Runners-up for the top ten


Jonathan Baker

American University




Fred McChesney

University of Miami




William Page

University of Florida




Other highly-cited scholars who work partly in this area


Mark Lemley

Stanford University




Louis Kaplow

Harvard University




Einer Elhauge

Harvard University




George Priest

Yale University




Keith Hylton

Boston University




Posted by Brian Leiter on July 21, 2016 in Faculty News, Rankings | Permalink

July 20, 2016

Obligations of law faculty to disclose research supported by those with a stake in the findings?

Prof. Jeff Sovern (St. John's) writes:

I have been wondering about the extent of law professors’ ethical obligations to disclose when their research has been supported by a grant from a group with a stake in the findings, and because you are the de facto moderator of the law professor village square, I wondered if you would consider posting the item below to your blog and seeking comment. I apologize for its length.


A grant that results in the publication of a law review article or similar publication should be acknowledged in the article, but what about later work in the same general area that espouses a policy position consistent with what the grantor would have wanted? That issue is germane to a 2013 article in The Nation, The Scholars Who Shill for Wall Street which criticized academics (notably, George Mason’s Todd Zywicki) for failing to disclose in papers, congressional testimony, speeches, op-eds, etc. compensated work for the financial industry.  The AALS has been rather vague on this subject, but here’s what it said in its Statement of Good Practices by Law Professors in the Discharge of Their Ethical and Professional Responsibilities: “Sponsored or remunerated research should always be acknowledged with full disclosure of the interests of the parties. If views expressed in an article were also espoused in the course of representation of a client or in consulting, this should be acknowledged.” It’s not at all clear to me that the conduct described in The Nation article violated that policy.


My own concern is more personal.  My law school (St. John’s) accepted a grant from an organization with ties to a particular industry.  My co-authors and I conducted a survey financed by this grant (we had to purchase a software license, compensate those who completed the survey, and so on) and published a law review article about our findings.  We had complete control over the survey and what we wrote about our findings and the grantor did not comment on them; in all respects, its behavior was exemplary.  We acknowledged the funder in the article.  Later, I wrote some op-eds about our work, and acknowledged the grantor again.  Still later, I wrote op-eds about the broader subject, giving no more than a sentence to our research, or not mentioning it at all. Do I have an obligation in the later op-eds to mention the grantor?  Would readers want to know that my law school accepted money from the grantor which supported my research?  If your answer is no, do you see anything wrong with the conduct described in The Nation article?  If you answer is yes, would it be different if the funder were not associated with a particular industry or point of view?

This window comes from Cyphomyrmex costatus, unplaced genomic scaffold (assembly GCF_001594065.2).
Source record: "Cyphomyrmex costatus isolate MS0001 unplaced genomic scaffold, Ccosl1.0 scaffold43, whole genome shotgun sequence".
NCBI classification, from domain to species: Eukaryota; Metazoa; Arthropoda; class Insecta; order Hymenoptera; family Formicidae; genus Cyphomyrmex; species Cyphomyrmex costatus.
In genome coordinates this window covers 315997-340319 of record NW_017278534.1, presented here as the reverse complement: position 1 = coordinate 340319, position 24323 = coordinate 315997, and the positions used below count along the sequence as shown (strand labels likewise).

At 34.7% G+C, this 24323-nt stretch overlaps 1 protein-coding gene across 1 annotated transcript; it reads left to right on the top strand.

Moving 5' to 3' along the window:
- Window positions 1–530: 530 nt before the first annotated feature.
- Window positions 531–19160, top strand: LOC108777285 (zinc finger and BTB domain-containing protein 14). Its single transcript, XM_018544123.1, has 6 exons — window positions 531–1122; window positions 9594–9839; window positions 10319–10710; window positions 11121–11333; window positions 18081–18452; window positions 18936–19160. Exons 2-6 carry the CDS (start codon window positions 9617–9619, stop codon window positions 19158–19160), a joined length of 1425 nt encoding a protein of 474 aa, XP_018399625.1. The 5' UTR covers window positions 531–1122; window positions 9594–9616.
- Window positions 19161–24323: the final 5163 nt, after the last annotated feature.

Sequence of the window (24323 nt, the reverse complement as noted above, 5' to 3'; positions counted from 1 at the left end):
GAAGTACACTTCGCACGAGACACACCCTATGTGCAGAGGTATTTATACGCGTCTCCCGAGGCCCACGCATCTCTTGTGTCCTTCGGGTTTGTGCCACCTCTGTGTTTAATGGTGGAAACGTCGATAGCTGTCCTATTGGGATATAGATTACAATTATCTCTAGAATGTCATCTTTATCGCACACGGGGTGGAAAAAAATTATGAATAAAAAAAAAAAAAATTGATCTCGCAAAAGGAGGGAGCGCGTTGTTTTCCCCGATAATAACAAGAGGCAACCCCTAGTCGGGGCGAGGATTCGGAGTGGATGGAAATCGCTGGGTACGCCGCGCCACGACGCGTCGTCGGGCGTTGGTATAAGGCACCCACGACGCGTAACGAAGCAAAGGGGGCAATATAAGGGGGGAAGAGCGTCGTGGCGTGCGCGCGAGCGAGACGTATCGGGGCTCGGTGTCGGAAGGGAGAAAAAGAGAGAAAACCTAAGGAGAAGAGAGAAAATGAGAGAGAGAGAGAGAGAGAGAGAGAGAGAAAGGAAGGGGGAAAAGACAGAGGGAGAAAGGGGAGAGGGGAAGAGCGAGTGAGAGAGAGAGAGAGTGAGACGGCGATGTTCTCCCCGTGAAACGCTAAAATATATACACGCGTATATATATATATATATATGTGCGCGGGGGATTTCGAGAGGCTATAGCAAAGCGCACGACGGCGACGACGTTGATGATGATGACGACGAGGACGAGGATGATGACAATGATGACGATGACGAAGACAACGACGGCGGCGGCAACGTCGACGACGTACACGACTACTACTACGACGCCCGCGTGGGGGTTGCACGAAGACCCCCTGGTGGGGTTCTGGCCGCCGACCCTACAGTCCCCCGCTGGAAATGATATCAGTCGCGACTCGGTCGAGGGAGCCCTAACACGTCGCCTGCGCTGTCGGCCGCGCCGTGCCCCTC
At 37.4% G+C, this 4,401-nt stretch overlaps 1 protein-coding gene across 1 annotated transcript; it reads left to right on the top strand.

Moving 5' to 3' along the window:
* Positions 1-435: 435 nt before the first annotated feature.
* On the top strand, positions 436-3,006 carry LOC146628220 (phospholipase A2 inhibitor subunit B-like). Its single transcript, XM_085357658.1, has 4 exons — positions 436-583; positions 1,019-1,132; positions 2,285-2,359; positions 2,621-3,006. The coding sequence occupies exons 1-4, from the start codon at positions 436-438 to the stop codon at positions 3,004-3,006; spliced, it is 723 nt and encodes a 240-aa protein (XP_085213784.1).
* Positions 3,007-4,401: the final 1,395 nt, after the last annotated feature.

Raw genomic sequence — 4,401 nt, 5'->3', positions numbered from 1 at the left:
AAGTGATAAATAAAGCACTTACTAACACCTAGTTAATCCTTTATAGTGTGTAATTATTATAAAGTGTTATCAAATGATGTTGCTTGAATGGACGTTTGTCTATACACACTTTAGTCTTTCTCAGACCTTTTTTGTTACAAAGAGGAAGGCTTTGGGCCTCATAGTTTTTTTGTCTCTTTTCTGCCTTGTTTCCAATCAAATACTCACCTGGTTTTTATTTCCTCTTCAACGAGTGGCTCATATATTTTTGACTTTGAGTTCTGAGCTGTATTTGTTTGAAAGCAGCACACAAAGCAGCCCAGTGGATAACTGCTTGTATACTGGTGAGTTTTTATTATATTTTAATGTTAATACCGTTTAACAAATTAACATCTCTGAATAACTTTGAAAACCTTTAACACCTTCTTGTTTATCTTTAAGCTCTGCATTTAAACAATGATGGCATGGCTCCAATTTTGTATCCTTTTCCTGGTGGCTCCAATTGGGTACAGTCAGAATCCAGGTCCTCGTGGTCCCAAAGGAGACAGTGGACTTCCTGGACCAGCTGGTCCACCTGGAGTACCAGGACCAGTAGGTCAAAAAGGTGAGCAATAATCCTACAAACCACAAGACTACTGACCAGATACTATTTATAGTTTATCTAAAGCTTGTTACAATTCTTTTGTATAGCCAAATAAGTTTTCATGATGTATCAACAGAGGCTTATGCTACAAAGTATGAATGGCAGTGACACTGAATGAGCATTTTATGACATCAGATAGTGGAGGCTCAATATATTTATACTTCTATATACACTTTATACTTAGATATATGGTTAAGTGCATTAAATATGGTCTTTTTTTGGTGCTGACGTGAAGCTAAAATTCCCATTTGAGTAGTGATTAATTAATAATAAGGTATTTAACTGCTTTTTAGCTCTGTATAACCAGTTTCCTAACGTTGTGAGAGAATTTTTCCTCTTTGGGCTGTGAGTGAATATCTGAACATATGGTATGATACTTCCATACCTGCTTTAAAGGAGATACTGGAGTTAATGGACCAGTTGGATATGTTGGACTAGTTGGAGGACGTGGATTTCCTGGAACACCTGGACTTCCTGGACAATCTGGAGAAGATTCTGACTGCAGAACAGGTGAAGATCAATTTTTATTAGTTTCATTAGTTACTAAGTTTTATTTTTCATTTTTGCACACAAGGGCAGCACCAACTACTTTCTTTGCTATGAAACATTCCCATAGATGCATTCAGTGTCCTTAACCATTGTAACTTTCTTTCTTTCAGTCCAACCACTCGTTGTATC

Perhaps the AALS would consider updating and elaborating on its statement.  It might be a good project for professors specializing in professional responsibility. When the AALS re-evaluates a school for membership every seven years, does it inquire into compliance with this aspect of its Statement of Good Practices?  Should it? 

Good questions, I've opened it for comments.  (Submit your comment only once, comments are moderated, and may take awhile to appear.)

Posted by Brian Leiter on July 20, 2016 in Legal Profession, Of Academic Interest, Professional Advice | Permalink | Comments (1)

July 19, 2016

Hiring committees can announce themselves...

...and their curricular priorities here.

Posted by Brian Leiter on July 19, 2016 in Advice for Academic Job Seekers, Of Academic Interest | Permalink

July 18, 2016

A first sign of trouble with the new Elsevier-owned SSRN


UPDATE:  More details from IHE, definitely take a look.

Posted by Brian Leiter on July 18, 2016 in Law in Cyberspace, Of Academic Interest, Professional Advice, Student Advice | Permalink